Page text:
British Columbia Mine Reclamation Symposium

Summary of the 2005 financial security review at the Equity Silver Mine Price, William A.; Bellefontaine, K; Ferris, G 2006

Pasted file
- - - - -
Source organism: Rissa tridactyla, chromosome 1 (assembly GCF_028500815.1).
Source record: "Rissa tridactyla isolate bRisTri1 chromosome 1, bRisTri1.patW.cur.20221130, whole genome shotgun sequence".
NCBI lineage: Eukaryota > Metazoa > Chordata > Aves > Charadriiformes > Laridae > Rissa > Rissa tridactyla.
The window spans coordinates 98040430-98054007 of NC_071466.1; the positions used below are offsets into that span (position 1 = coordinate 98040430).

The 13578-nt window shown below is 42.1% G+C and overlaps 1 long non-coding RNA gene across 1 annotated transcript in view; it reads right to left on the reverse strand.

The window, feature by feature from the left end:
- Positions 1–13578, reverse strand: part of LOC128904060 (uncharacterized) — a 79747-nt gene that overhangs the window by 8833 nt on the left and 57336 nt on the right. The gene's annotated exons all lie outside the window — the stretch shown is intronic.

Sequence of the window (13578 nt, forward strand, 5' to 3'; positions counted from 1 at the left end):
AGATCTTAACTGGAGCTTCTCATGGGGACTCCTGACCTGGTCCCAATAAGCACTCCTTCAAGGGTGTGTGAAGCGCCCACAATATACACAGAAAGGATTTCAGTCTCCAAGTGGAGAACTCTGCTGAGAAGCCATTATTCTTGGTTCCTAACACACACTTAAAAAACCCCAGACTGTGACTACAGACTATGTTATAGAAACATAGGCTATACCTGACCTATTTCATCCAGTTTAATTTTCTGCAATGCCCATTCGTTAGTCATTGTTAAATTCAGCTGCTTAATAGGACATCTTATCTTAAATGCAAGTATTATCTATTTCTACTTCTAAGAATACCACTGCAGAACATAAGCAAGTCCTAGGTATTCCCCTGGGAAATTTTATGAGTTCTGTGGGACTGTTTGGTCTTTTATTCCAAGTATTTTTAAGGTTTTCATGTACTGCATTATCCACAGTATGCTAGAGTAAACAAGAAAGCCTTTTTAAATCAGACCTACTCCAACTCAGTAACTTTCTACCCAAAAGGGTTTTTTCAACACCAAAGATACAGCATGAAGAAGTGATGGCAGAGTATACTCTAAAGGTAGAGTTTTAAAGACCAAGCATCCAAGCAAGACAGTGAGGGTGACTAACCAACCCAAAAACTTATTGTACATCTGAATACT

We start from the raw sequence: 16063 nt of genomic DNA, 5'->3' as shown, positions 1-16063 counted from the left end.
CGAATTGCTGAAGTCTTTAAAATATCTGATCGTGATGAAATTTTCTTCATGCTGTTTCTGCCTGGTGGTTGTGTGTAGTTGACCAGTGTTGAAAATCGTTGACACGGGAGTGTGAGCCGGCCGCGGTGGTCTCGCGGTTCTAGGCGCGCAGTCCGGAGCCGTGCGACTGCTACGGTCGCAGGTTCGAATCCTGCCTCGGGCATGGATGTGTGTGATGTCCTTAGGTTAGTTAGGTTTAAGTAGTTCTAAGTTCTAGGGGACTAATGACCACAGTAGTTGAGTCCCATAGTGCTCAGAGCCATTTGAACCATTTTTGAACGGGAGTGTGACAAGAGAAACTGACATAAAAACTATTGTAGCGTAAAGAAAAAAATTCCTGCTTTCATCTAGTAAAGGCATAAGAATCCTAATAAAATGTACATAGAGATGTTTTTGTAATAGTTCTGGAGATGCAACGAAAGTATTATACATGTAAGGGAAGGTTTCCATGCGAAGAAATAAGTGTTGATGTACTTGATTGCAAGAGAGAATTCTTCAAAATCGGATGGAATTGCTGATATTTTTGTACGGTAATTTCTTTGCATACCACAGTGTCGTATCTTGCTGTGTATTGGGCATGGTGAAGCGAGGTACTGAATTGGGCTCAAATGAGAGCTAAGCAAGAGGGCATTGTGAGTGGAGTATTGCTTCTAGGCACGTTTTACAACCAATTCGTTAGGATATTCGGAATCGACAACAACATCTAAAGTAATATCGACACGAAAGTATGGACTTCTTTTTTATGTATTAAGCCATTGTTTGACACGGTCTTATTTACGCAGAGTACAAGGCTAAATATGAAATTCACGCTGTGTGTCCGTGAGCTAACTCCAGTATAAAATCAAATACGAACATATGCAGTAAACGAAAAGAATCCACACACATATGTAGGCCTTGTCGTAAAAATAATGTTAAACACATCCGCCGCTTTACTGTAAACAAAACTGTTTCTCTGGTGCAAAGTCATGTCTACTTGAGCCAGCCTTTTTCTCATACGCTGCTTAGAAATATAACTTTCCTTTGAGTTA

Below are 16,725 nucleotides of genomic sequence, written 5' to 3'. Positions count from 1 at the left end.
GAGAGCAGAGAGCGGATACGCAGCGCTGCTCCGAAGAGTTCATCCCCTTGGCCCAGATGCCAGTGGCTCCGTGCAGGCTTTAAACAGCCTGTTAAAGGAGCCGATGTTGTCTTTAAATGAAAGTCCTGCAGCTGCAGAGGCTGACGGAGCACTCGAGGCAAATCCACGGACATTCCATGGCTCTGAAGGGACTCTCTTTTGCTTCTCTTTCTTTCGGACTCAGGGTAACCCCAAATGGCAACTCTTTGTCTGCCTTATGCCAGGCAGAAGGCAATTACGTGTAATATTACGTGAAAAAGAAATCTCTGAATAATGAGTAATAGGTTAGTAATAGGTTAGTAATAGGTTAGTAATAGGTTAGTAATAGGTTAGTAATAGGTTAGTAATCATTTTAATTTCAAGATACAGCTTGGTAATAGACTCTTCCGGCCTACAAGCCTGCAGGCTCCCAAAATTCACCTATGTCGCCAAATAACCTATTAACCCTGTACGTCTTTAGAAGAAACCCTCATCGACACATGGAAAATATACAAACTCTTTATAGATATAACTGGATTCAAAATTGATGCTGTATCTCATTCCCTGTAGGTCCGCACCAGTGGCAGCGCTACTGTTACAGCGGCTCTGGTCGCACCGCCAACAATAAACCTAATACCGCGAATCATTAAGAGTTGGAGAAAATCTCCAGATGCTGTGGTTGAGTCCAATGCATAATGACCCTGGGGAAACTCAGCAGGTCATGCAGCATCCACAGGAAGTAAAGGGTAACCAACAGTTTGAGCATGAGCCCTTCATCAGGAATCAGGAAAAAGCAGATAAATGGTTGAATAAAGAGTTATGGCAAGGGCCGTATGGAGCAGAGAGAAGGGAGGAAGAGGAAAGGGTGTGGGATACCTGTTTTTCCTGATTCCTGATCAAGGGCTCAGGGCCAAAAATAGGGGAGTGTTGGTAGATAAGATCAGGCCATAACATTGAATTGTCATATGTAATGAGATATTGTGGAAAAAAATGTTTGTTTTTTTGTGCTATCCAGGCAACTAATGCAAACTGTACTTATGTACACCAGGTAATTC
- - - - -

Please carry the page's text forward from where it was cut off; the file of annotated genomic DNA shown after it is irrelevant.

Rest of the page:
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 SUMMARY OF THE 2005 FINANCIAL SECURITY REVIEW AT THE EQUITY SILVER MINE   W.A Price¹, K. Bellefontaine² and G. Ferris³  ¹Natural Resources Canada ²Ministry of Energy, Mines and Petroleum Resources ³Local Resident   ABSTRACT  The Equity Silver Mine located 35 km southeast of Houston operated between 1980 and 1994, producing silver, gold, and copper from three open pits and a small underground operation.  Current and future liability are important at the Equity Silver mine site due to the long term drainage collection and treatment of the high strength acid rock drainage (ARD) produced by waste rock.  Additional environmental concerns include the performance of the engineered soil covers and the long term water quality in the tailings impoundment, the backfilled Southern Tail Pit and the Main Zone Pit. As a condition of the Mines Act permit, British Columbia requires the provision of a financial security (funds) that is sufficient to provide interest payments equal to the predicted future annual operating, monitoring and maintenance costs.  A review of the financial security at the Equity Silver Mine has been held every five years since 1991.  This paper outlines the conclusions of the 2005 Equity Mine Financial Security Technical Advisory Group (EMFSTAG).  INTRODUCTION  The Equity Silver mine is located 35 km southeast of the town of Houston, in northwest British Columbia.  Fish occur in all creeks downstream of the mine and there are people living next to the creeks a short distance below the mine.  Equity Silver operated between 1980 and 1994, producing silver with lesser amounts of gold and copper from three open pits and a small underground operation. Additional features of the mine site includes a contiguous series of waste rock dumps, a plant site, a flooded tailings impoundment, a clean water diversion system and ditches, ponds, pumps and dams for the collection, treatment and discharge of contaminated drainage.  Equity has a large number of environmental challenges.  In addition to long-term collection and treatment with lime of large volumes of high strength acid rock drainage (ARD) produced by the waste rock dumps, other environmental concerns include elevated contaminants in the tailings impoundment water cover, elevated zinc and cadmium in the drainage from the backfilled Southern Tail pit and in surface waters of the Main Zone pit lake, and the loadings of copper, zinc and cadmium in treated drainage discharged to the receiving environment.  Large volumes of mine drainage must be stored on site and can only be discharged to the environment during the spring and fall when there is adequate dilution in the receiving environment.  Liability and cost are important concerns at the Equity Silver site as a result of the large costs of operating the drainage collection and treatment system.  There also remain a large number of unknowns regarding the future performance of many site components and the potential that deterioration in performance could significantly increase the costs as well as the environmental liability.  As a condition of the Mines Act  permit, British Columbia requires the provision of a financial security that is sufficient to provide interest payments equal to the predicted future liability and annual operating costs at the Equity Mine.  The Mines Act permit contains triggers for significant increases or decreases in the liability.  Starting in 1991, the Equity Silver Mine and the Ministry of Energy, Mines and Petroleum Resources (MEMPR) committed to having a separate public committee to assess the liability costs for the mine every 5 years. Previous reviews of the financial security at Equity Silver were held in 1991, 1995 and 2000.  All members of Equity Mine Public Advisory Committee (EMPAC) were invited to join the 2005 Equity Mine Financial Security Technical Advisory Group (EMFSTAG).  Members that decided to participate were Mike Aziz and Ross Gallinger of Placer Dome Canada (PDC), Glenda Ferris, a local resident, Kim Bellefontaine of MEMPR and Bill Price of Natural Resources Canada.  Gary Baptiste and Stefan Schug of Wet’suwet’en Fisheries elected to participate as observers and not participate in final decision making.  The EMFSTAG Terms of Reference outline the purpose, membership, decision making, how the group would operate and expected deliverables.  The objectives of 2005 EMFSTAG were to:  • determine the requirements for environmental protection and reclamation, and estimate the resulting liabilities (costs), • identify areas of significant uncertainty and risks to environment, and where necessary recommend additional monitoring or research studies, • suggest measures, such as conditional triggers, to minimize the environmental and financial risks, and • outline results of the above and make recommendations to the Chief Inspector of Mines.  Operating objectives included, where possible, reaching consensus and providing supporting information and rationale for statements and conclusions.  The main deliverable was a summary document outlining the review process, site management issues, decisions of the committee with supporting rationale, calculation of different cost items and recommendations regarding the financial security and permit conditions.  The group also produced a working document that outlines potential failure mechanisms, preventative mechanisms and potential additional requirements to limit environmental risk and liability.  The major cost categories used were lime, annual (non-lime) operating costs and periodic costs.  The size of the liability also depends heavily on the projected rate of return.  LIME  Lime1 is the primary additive in the treatment plant, and at $500,000 to $1,000,000 per year, it is presently the largest single cost item for the mine.  Lime consumption primarily depends on acid loadings.  1 Lime is calcium oxide (CaO).  It is also referred to as quick lime and is produced by heating limestone (CaCO3) above 550oC in a kiln.  Lime is used to make calcium hydroxide [Ca(OH)2] or hydrated lime, a cheap neutralizing agent.  Unit Cost of Delivered Lime  There is no local lime supplier and consequently the cost of rail and truck transportation, along with energy surcharges resulting from rising energy costs, are a significant part of a delivered lime cost of $208.68/tonne that EMFSTAG used in the calculation of the predicted cost of future lime use.  The group also recommended that the security should be recalculated using updated costs if the cost of delivered lime increases or decreases by more than 10%.  The Present Rate of Lime Use  When evaluating annual lime use, the July-June data is preferred over calendar year because snowfall and the corresponding snowmelt are included in the same year’s data.  July-June lime use from 88/89 to 93/94, prior to cover completion, varied from 4800 to 6520 t/yr (Table 1).  In 8 of the 11 years since the dump cover was completed (94/95 to 04/05), July-June lime use was from 3190 to 4150 t/yr.  The three exceptions were 5856 t/yr in 96/97, 5343 t/yr in 01/02 and 5300 t/yr in 04/05.  Since 97/98, three years after dump cover completion, the 3-year rolling average of lime use has ranged from 3637 to 4468 t/yr.  Annual precipitation, especially the magnitude of the snow pack and snow melt, has had a large influence on annual lime use and makes it difficult to identify trends and may mask other influential factors.  The technique used to reduce the impact of fluctuations in climate was to normalize lime use for the proportional difference from 655.3 mm, the average precipitation at the time of the 2000 review.  In the 10 years since the dump cover was completed (94/95 to 04/05), July-June lime use normalized for average precipitation ranged from 3070 to 4630 t/yr.  Since 97/98, three years after dump cover completion, the 3 year rolling average of actual lime use normalized for average precipitation has been from 3461 to 4395 t/yr.  Notably, 04/05 had the highest single year (4630 t/yr) and three year rolling average (4395 t/yr) normalized lime use since the dump cover was constructed.    Table 1.  Actual and normalized July-June lime use    Actual Lime Use Normalized Lime Use       655.3 mm Period Precip July to June 3yr Rolling Avg July to June 3 yr Rolling Avg 85/86 431 3698.7   5618.4 86/87 461 4723.0   6720.3 87/88 620 4117.8 4179.8 4349.5 5562.7 88/89 657 5196.9 4679.2 5185.0 5418.3 89/90 739 6518.1 5277.6 5783.8 5106.1 90/91 474 6056.0 5923.7 8372.3 6447.0 91/92 669 5737.4 6103.8 5619.9 6592.0 92/93 616 4840.4 5544.6 5153.4 6381.9 93/94 740 6278.1 5618.6 5558.7 5444.0 94/95 674 3989.2 5035.9 3876.8 4863.0 95/96 721 4041.0 4769.4 3672.8 4369.4 96/97 902 5856.2 4628.8 4255.0 3934.9 97/98 644 3506.9 4468.0 3570.1 3832.6 98/99 827 3871.9 4411.7 3068.7 3631.3 99/00 619 3533.0 3637.3 3743.2 3460.7 00/01 674 3809.5 3738.1 3715.4 3509.1 01/02 781 5342.6 4228.4 4480.4 3979.7 02/03 456 3189.4 4113.8 4586.4 4260.7 03/04 684 4140.7 4224.2 3968.7 4345.2 04/05 750 5300.7 4210.3 4630.8 4395.3 94/95-04/05 703 4234.6 4315.1 3893.8 4018.7  Other notable observations about dump performance include the following.  • Approximately half of the lime consumption occurs during 3 months (March, April and May). • The high acidity during the 2002 freshet, and the normalized lime use of 4480 to 4630 t/yr three of the last four years suggests that geochemical changes in the dump drainage may be occurring. The minimum monthly acidity concentration in the Main ARD Pond has increased since 1999, suggesting that there is less of a decline in acidity during the freshet. • Temperature and oxygen data indicate that sulphide oxidation continues, although perhaps at a declining rate, within the dumps. • Analysis of the drill cuttings from the groundwater monitoring holes excavated in 1999 and 2000 indicated that effective NP was not depleted in a significant portion of the waste rock dump. • Studies at other sites suggest that only a portion of most dumps is leached, and thus the reservoir of acidity and soluble weathering products within the dumps may continue to increase. • Lime use is roughly following a mass balance with increased flushing of stored oxidation products during years with a large freshet. • The present rate of lime use is dependent on the cover continuing to function at its present capacity. • Higher average Cu, Zn and Fe loads occurred in 94/95-98/99 than 99/00-03/04, although two of the highest annual Cu loads were in 99/00 and 03/04.   The conclusion of the EMFSTAG was that actual 3 year rolling average lime use remains the best representation of the existing annual lime use.  The existing annual lime use used in the security has increased from 3500 t in 1995 to 4000 t in 2000 to a July to June three year rolling average of 4114 and 4228 t/yr from 01/02 to 04/05 (Table 2).  EMFSTAG selected 4200 t/yr, a cost of approximately $876,456/yr, as the present rate of lime use.  Predicted Future Lime Use  The model that EMFSTAG uses for future lime use consists of:  1) a period of years at the existing annual amount of lime consumption; 2) a subsequent reduction in lime consumption; 3) followed by a prolonged lower level of annual lime consumption.  There was considerable discussion regarding the various factors influencing future lime use.  The conclusion regarding future lime use was that while a decline in lime use would eventually occur, it was presently impossible to accurately predict the timing and form of the decrease, or whether this might be preceded by a short-term increase due to factors such as changes in climate or waste rock dump geochemistry.  Factors that could decrease lime consumption include:  • exhaustion of ARD-weathering products along main flow paths; • reduced sulphide oxidation due to: o exhaustion of most easily oxidized material; o decreasing temperatures; and o coating by weathering products; • depletion of drainage within the dump over time after the cover was constructed; • decrease in precipitation; • reduction in elevation of groundwater table; and • a portion of the ARD is not collected and treated.  Factors that could sustain current ARD production and lime consumption or lead to an increase include:  • continual oxidation and flushing of AG waste rock during wet/dry cycles; • PAG geochemistry of the majority of rock in the waste dumps; • continual infiltration by precipitation and groundwater resulting in run-off and flushing rates dependent upon weather pattern and climate variability; • persistent groundwater infiltration due to rebound of regional water table with MZ Pit flooding; • the ‘dampening effect’ of the soil cover prolongs sulphide oxidation and leaching of the products; • ARD onset in presently neutral pH PAG rock and breakdown of coarse fragments will compensate for exhaustion of high-sulphide fines; • depletion or coating of NP minerals increases acidity in drainage; • build up of ARD-weathering products in the dump (only a limited portion of dump volume is flushed even in high flow events);  • physical changes within waste rock dumps create new flow paths, flushing stored ARD weathering products; • degradation of the dump cover increase in oxidation and flushing; • variation in site climate (e.g. snow depth, timing of snow melt and rate of snow melt) increase flushing; and. • decrease in performance of diversion ditch system  The parameters adopted for use in 2005 security calculation were as follows:  1) the present level of lime consumption (4200 t) should be assumed to continue for 20 years rather than the 10 years used previously; 2) the subsequent ARD/lime consumption reduction rate should be 5% rather than the 10% used previously; and 3) post-reduction ARD/lime consumption should be 25% of present annual lime consumption (25% of 4200 t is 1050 t).  The more conservative values adopted in this review resulted from increased evidence of build-up and flushing of weathering product, lower confidence in the effectiveness of the dry cover and the high environmental risk and high uncertainty.  While willing to accept 20 years for the 2005 assessment, due to concerns that existing lime use would continue for 50 to 100 years (or more), MEMPR wanted a much slower rate (5%) of decline rather than the 10% used in the last security review due to significant uncertainties.  25% was selected as the post-reduction rate rather than 1233 t, so the value will change if the present annual lime consumption changes.  It also makes the value easier to calculate.  Of note, the previous post-reduction rate of 1233 t/yr and 25% of the current lime rate of 4200 t/yr are similar.  PDC accepted the revised values but suggested that the tendency to be overly conservative must be balanced by the need to ensure the criteria used in the security calculation do not result in an excessive and unreasonable security amount.  Security Triggers for Changing Lime Use  An issue that took some time to resolve was what triggers to adopt for dealing with significant changes in annual lime use before the next review in 5 years.  One concern was that if there was a lower lime trigger, consecutive low precipitation years could lower the security while the waste rock continued to oxidize, building-up acid weathering products in the dump, increasing the likelihood of a large future flushing event.  The net result could be higher future costs and risk but a lower security.  Several alternatives for triggers were debated including removal of all lime use triggers and only re-evaluate every 5 years during the bond review, removal of only the lower lime use trigger, and having both an upper and lower trigger. It was argued that there should be incentive and allowance for decreasing the bond, if it could be shown there was going to be a sustained improvement in drainage chemistry.  It was agreed that a trigger of 1000 tonnes above and below the three year rolling average would limit changes due to short-term fluctuations in climate.  In the 2000 security conditions, recalculation using  normalized data and a 500 t/yr safety factor were used to minimize the impact of short-term reductions in precipitation.  In 2005, EMFSTAG decided that any recalculation should be based on real (non- normalized) data and that a reduction in the security had to be supported by analysis of relevant site information including climate, waste rock weathering, drainage chemistry, hydrology, collection and treatment and site improvements.  The resulting process for deciding whether to recalculate the security should be as follows.  1 Company reports when a difference of 1000 t from existing actual 3 year rolling average July to June lime occurs. 2 Company submits a review of performance of relevant site features and a proposal for changing or not changing the amount of security to EMPAC.  Relevant site features to be reviewed include climate, waste rock weathering and drainage chemistry, site and waste rock hydrology (e.g., height of the water table and flow volume), collection and treatment, and site improvements. 3 EMPAC reviews the company report and submits its conclusions (including divergent points of view) and supporting rationale to the Chief Inspector.  PREDICTED FUTURE NON-LIME (FIXED AND VARIABLE) ANNUAL OPERATING COSTS  Fixed costs include supervision, salaries for operating, repair and maintenance, services purchased, overhead, road maintenance, heating buildings and equipment.  Variable costs include supplies, power and parts for pumps and pipes.  The largest cost items are salaries, services and power.  Projected future non-lime (fixed and variable) annual operating costs, which were $520,000/yr in 1995 and $490,000/yr in 2000, were predicted to be $596,475/yr (Table 2).  Changes in costs compared to 2000 included:  • addition of Cerio daphnia toxicity tests required on discharge from Main Zone Pit by MOE, • increased natural gas costs and addition of cost of heating High Density Sludge (HDS) plant, • reduced sludge handling costs with HDS plant and some reduced labour costs because of increased automation and ease of operation of pumping/treatment system, • decreased supervision, reclamation (supplies) and fuel consumption costs, and • addition of WCB and insurance costs.  Table 2.  Non-lime fixed and variable annual operating costs  Cost Categories 2005 Projected Average Average Budgeted Predicted  Costs 1995-2000 2001-2004 for 2005 Future  Fixed Costs  $377,400 367,345 $517,936 $499,150 $435,875 Variable Costs $142,600 122,041 $149,824 $190,900 $159,700  TOTAL $520,000 489,386 $667,759 $690,050 $595,575  The addition of WCB and insurance costs was based on the likelihood that if the Province had to take over the site, it would contract out work in the same manner used at the Britannia Mine.  All the insurance for operation of the Britannia treatment plant is carried by the contractor, including automobile liability  on all vehicles, commercial/comprehensive general liability insurance ($5 million), all risks property insurance, comprehensive boiler and machinery insurance ($10 million), and WCB insurance.  GST would be paid by the contractor, but costs would not be passed on to the Province (contractor would input as tax credit).  PST would be paid.  Costs incurred by PDC but not incurred by government when they own a mine and therefore not included in the security included:  1. MOE Permit Fees 2. Mineral Claims, Mining Leases 3. Travel 4. Meals 5. Training 6. Crew functions 7. Safety awards 8. Security coverage 9. Head Office Costs (pension, recruitment) 10. MEMPR premiums  In previous security reviews, projected future non-lime (fixed and variable) annual operating costs were based on costs during the preceding years.  This approach was not possible for this security review because a significant part of the 2002 to 2005 operating costs resulted from site improvements following the problems associated with the 2002 spring flood.  Non-lime (fixed and variable) annual operating costs were $490,000 in 2001, but rose to $657,000 to $823,000/yr from 2002 to 2004.  Although there will be future site improvements, no additional costs of this magnitude are expected.  Consequently, EMFSTAG recommended that the mine’s current predicted future costs of $596,475 be the projected non-lime (fixed and variable) annual operating costs used to calculate the reclamation security.  Security Triggers for Changing Non-Lime (Fixed and Variable) Annual Operating Costs  Power costs were recognized as being a significant part of the overall non-lime (fixed and variable) annual operating cost and consequently EMFSTAG recommended that security costs for power should be recalculated using new costs if the cumulative increase or decrease in 2 year rolling average electricity cost exceeded 50%.  The figure of 50% is based on the relatively small cost of power compared to lime.  EMFSTAG also discussed potential triggers for significant changes in overall costs and site management. An overall cost trigger could provide additional assurance for large unexpected or cumulative increases in costs (i.e. an extra treatment circuit or cumulative cost increases for power, fuel etc.).  A drawback with an overall cost trigger would be if it was as a disincentive to the company to conduct site improvements or resulted in cuts to site management to keep costs down.  One way to avoid this would be to only have a trigger for the costs to continue to operate the site and not the capital and construction costs of improvements.  Another problem with an overall cost trigger was that some increased operating costs were already covered through periodic costs and triggers for inflation, lime and power, and discount rates.  The intent with a trigger for significant changes in site management would be to cover potential negative changes resulting from third party management, reducing staff or using less skilled or experienced staff. Again it was noted that the trigger may deter the company from making improvements.  It was also suggested that the proposed site management trigger was outside the mandate of the security review and  unnecessary since the Chief Inspector of Mines has the power of inspection and enforcement and can review the management and financial assurance of the site at anytime.  EMFSTAG felt that where possible, the security should create incentives for the cost-effective detection, resolution and reduction of risks.  There needs to continue to be incentives for the proactive approach PDC has taken to mitigation, monitoring, maintenance and communication of the results.  While blanket cost-cutting and low standards for maintenance at the Equity Mine site would put local residents, provincial taxpayers and the company at risk, EMFSTAG concluded that triggers for overall non-lime (fixed and variable) annual operating costs and site management should not be included in the security. MEMPR has the ability to become more prescriptive if the approach of the company is no longer consistent with the long-term reclamation and environmental protection needs of the Equity mine site.  PERIODIC REPAIR, REPLACEMENT AND SITE IMPROVEMENT COSTS  Many of the periodic costs in previous security assessments have already been completed; items such as additional sump construction, removal of buildings, completion of the soil cover and improvements to the Berzelius Diversion.  Other items that were previously included in the periodic costs, such as annual biological studies and annual repairs of major equipment, the soil cover and drainage features, are now included in the non-lime (fixed and variable) annual operating cost budget.  Projected future periodic work whose costs PDC recommended should be used in calculating the security is outlined in the following table.  Table 3.  A summary of the timing, frequency, individual and total cost of periodic cost items  Category Start End Frequency Cost Count Total Cost Major Equipment R&M 2006 2105 Every 5 yr $50,000 20 $1,000,000 Repairs to Cover, Collection, Diversion and Discharge System 2015 2015 In 2015 $250,000 1 $250,000 Repairs to Cover, Collection, Diversion and Discharge System 2025 2105 Every 10 yr $100,000 9 $900,000 Lime Tailings Pond2 2006 2105 Every 5 yr $15,000 20 $300,000 Site Improvements 2010 2105 Every 10 yr $50,000 10 $500,000 EEM Studies 2006 2105 Every 4 yr $100,000 25 $2,500,000 Major Infrastructure Maintenance 2020 2105 Every 20 yr $500,000 5 $2,500,000      Total $7,950,000  Major Equipment R&M refers to major repairs or maintenance to mobile heavy equipment.  It is planned every 5 years starting in 2006 (2006, 2011, etc.).  The work in the tailings pond is to add sufficient lime slurry to increase the pH to a target of 7.5.  The cost estimate is for a $15,000 lime addition every 5 years. The EEM Studies refers to the comprehensive environmental effects monitoring (e.g., fish, sediments, benthics, etc.) required every 4 yrs by the Ministry of Environment Permit PE4475.  Work projected for  2 Lime is added as required and incrementally over several years to avoid large pH swings.  the cover includes a one time $250,000 repair in ten years time (2015) followed by $100,000 repairs starting in 2025 and every ten years thereafter.  Although a periodic cost has been assigned to cover repair, there are no clear work tasks assigned to this money.  Less specific cost items include miscellaneous unforeseen site improvements every 10 years starting in 2010 and major maintenance of infrastructure (e.g., pump houses, pipelines, treatment plants etc.) every 20 years starting in 2020.  The major infrastructure repair is an additional item that was not included in the last security review.  In the last security review the EEM studies were not included in the costs.  EMFSTAG accepted the periodic costs proposed by PDC.  Additional comments from the members of the group included the following.  Because of the unexpected need for site improvements following the problems encountered in 1996 and 2002, periodic costs is the cost item that the 1995 and 2000 reviews were least successful in predicting.  In both instances, although concerns were identified concerns, there was inadequate evidence to take action because:  • the issues were in a discipline outside the areas of expertise of the reviewers; • previous experience with many of the environmental protection measures is limited (e.g., soil covers); • a lack of data regarding properties and processes, such as drainage paths, height of water table, weathering and water quality, that are continually changing and very difficult to predict.  Following the 2002 flood, PDC made or is making some major site improvements that were unanticipated in the last security review.  These included:  • dam raises; • construction of a high density sludge (HDS) treatment plant ($8 million); • improvements to the Low Density Sludge (LDS) Plant; • purchase and installation of new pumps, pipelines, electrical equipment, a new pump house, silo and genset; • improvements to the Main Zone Pit barge and the Lu Lake dock; • sludge removal and modifications to the Diversion Pond and construction of an Emergency ARD Storage Pond.  Costs were $3,924,551 for Phase 1 in 2002 and $11,297,476 for Phase 2 in 2003 and 2004.  Some of the work was still ongoing in 2005 and will continue this year, most notably the removal of treatment sludge and subsequent modifications to the Diversion Pond, including construction of a splitter dyke and an Emergency ARD Storage Pond.  The proposed periodic costs were considered reasonable budgets for non-failure related repairs, replacement and site improvements.  However, if a failure occurred, depending on the failure mode, the repair or additional mitigation costs may again exceed the projected budgets.  The security should not discourage the company from conducting studies that will provide science-based explanations for or predictions of mine site conditions.  Studies, such as performance assessments and groundwater investigations, reduce long-term site costs and therefore their cost should not increase the size of the  security.  It is very important that site improvements and/or other measures are implemented to prevent significant failures before they occur, and that for many site components it is not enough to repair/re- engineer after a failure has occurred.  For example, a determination is required of how damage to the cover could occur, and procedures developed to identify the presence, cause and location of a significant deterioration in cover performance.  ECONOMIC AND FINANCIAL ISSUES  The discount rate used in calculating the net present value of costs in 2000 was 4.00% for the first 30 years and 3.5% for the next 70 years.  The short-term discount rate was based on the existence of a Government of Canada 4.00% real return bond due 2031.  The conclusions of EMFSTAG based on the recommendations of Duane Anderson, MEMPR economist for the revised security were the following:  1. Placer Dome’s reserves and low-cost, geographically-diversified operations should enable it to fund all required reclamation at the Equity Silver Mine through this review period and beyond. Similarly, the company’s operations, financial resources, and capital market access will allow it to provide any additional security should it be required. 2. A Government of Canada real return bond still represented the best instrument for risk-free, real rates of return. 3. Based on the present low rates of return of Government of Canada real return bonds, the discount rate used in calculating the net present value of costs in the present security should be: a. 2.0 % until next review in 2010 b. 2.5 % from 2011 until 2036 c. 3.0% from 2036 onwards  Triggers for Change in Bond Yields, Inflation and Financial Status of Parent Company  Real Return Rates:  The security should be recalculated if the yield on the Government of Canada 3.00% real return bond, which matures December 1, 2036, exceeds 2% for at least 6 consecutive months and if the use of the new calculated value as the discount rate for the period remaining until the next security review in 2010 will result in a security reduction of at least $1 million dollars.  Inflation:  The security should be recalculated using new costs if cumulative inflation exceeds 10%. Inflation is to be measured using the British Columbia Price Index for June 2005 as the base period.  Financial Status:  An MEMPR economist should annually review the rate of inflation (the British Columbia Consumer Price Index) and financial status of PDC or its successor, and report the results to the EMPAC by May 31st.   Concerns were expressed that the trigger for return rates only benefited the company, that a multi-year trigger would be more appropriate than the 6 month period and that if company default occurred, the bond could be deficient to generate the income needed to manage the site.  MEMPR responded that seeking a security that would provide absolute assurance that no reclamation costs will default to the provincial treasury is not realistic.  For mines owned by companies that are assessed as being responsible and financially robust, such as PDC, it is general MEMPR policy to have security equal to the present value of the expected future reclamation costs.  It was also expressed that using lower risk-free real return rates would significantly increase the security, without materially reducing the Province’s risk of default.  THE TOTAL LIABILITY  The resulting net present value (NPV) of the reclamation liability based on the cost estimates and discount rates accepted by EMFSTAG was $45.767 million; $21.657 million for lime, $21.293 million for annual operating costs and $2.817 million for periodic costs.  Comparable NPV costs in 2000 were $10.21 million for lime, $12.4 million for annual operating costs, $0.97 million for periodic costs and a total cost of $23.55 million.  Approximately half the increase from 2000 to 2005 was due to the projected costs themselves. The other half was due to the reduction in the discount rate.  The NPV of the total liability would have been $33.760 million rather than $45.767 million if the 2000 discount rate structure of 4% for 31 years and 3.5% for 69 years had been used.  Provision of the required security and the conditions outlined above will be included in the revised Mines Act permit for the Equity Silver Mine.  Lime use, unit costs for major cost items and inflation and any other security triggers will be reported in the annual reclamation/environmental report.  The EMPAC will annually review site costs as part of the evaluation of the mine's annual reclamation/environmental report.  The next comprehensive security review should be conducted no later than 2010.  It is expected that the next review will build on the information presented here.  RECOMMENDED FUTURE ACTIONS TO LIMIT ENVIRONMENTAL RISK AND LIABILITY  A Working Document of Potential Failure Modes, Preventative Measures and Potential Additional Requirements at the Equity Silver Mine was produced to help ensure that no major costs items were missed and that all significant risks and unknowns identified during the review would be recorded.  This document built on the report of a workshop conducted by PDC with a number of its consultants (AMEC, 2005).  EMFSTAG did not attempt to reach consensus regarding the suggestions.  PDC committed to taking these suggestions under advisement and trying to incorporate them into future plans but cautioned that only a limited number of issues could be addressed each year.  MEMPR indicated that the Mines Act permit would contain a similar statement as was used in 2000, requesting a program from the mine to address key outstanding issues.  The permit condition would set general objectives and program requirements, but leave PDC to propose the details.  The expectation is that the resulting work plan and studies would be reviewed by EMPAC.   REFERENCES  AMEC Earth and Environmental.  March 2005.  Equity Silver Risk Assessment Workshop Final Report  Aziz, M & L Kennedy.  March 2005. Placer Dome Canada – Equity Division Environmental Report 2004  Lorax Environmental.  November, 2005.  Equity Silver Pit Lake Research Program – Wrap-Up Report  Morin, KA & NM Hutt.  October, 2004.  Equity Division – Review of 2003 ARD and Assessment of ARD Mechanisms  Price, WA, G. Ferris and K. Bellefontaine.  2005.  Working Document of Potential Failure Modes, Preventative Measures and Potential Additional Requirements at the Equity Silver Mine